The second of the most remarkable gigs so far was also in Vienna, at EKH. This is a huge occupied house in which there is also a small stage in the cellar where mostly punk bands play. For some reason we and our friends from TarLung had a gig there with OtiumAdei, a rather experimental band from France. There were only a handful of people genuinely interested in seeing Throes or TarLung there and most of the audience were punks who just happened to be on-site that evening. We played first and besides obviously not looking as if we were part of the punk scene, we started our, you know, more or less metal-kind of stage-thing with looking grim and mysterious and stomping on-stage and the like... well, at first the reaction of the audience was rather cautious but with time the music took over and our punk audience adapted to our heavy groove. Only one guy, who was about 17 or so, came to me in one of the breaks between two songs and asked me if we could play something more 'crumbly' – whatever that means... Altogether the scenery must have been as from some Lynch-film in which a bunch of punks that really look the part do their thing while a band that looks and acts more like something Beavis and Butthead would watch on MTV pounds out their tunes made of lead. Maybe like that legendary Beavis and Butthead scene when they watch a Crowbar-clip but not with those two as spectators but with an audience that you'd expect on an Exploited gig in 1980.
6.Do you have any touring or show plans for the future?
We are open to play anywhere but the next step will be to conquer Germany together with our buddies from TarLung. As the plan to take over our neighbouring country is still top secret more information will be provided as soon as possible or necessary ;)
7.Currently you are unsigned, are you looking for a label or have received any interest?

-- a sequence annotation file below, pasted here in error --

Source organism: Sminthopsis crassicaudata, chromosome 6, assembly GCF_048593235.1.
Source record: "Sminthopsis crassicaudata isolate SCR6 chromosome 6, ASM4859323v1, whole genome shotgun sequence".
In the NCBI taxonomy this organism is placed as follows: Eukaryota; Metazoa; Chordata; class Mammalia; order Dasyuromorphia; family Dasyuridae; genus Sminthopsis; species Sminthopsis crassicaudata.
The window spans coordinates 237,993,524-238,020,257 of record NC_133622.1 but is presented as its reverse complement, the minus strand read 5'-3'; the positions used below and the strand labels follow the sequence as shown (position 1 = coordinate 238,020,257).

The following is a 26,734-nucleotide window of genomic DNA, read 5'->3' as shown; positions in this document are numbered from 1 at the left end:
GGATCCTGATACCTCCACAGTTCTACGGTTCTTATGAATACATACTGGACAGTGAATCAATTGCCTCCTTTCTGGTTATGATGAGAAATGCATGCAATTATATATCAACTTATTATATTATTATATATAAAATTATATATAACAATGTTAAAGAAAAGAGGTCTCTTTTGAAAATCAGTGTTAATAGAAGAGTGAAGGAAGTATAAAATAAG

Just as with recording and touring we have a strong D.I.Y.-attitude towards releasing as well – or, to put it better maybe: D.I.T. (Do it together)! Of course as a band you need to work together with people but we prefer to work with the people who we know well and whom we trust rather than getting ripped off by someone promising you pie in the sky. So, yes, of course we are interested in taking opportunities to bring our music to broader audiences with the help of someone who has the means to do so. And yes, of course it's only fair that they'd participate if it turned out to be a success, even if just a small one. But so far not one of the requests/offers we received looked to be like that. So we keep on standing on our own feet even if that means we stay very underground forever!
8.On a worldwide level how has the feedback been to your music by fans of sludge and doom metal?
Besides the rather dubious offers of small labels the feedback by the press and fans was really good, better than we expected. There were reviews from literally all over the world, our songs were featured in radio shows in the United States, Italy and Austria and one Brazilian webzine even included 'Koro' in the highlights of 2015 next to the releases of such greats as Napalm Death, Paradise Lost or Ahab. The red chord of the reviews was that our music can't be pigeonholed and for us that's just as great a compliment as the interest so many people show.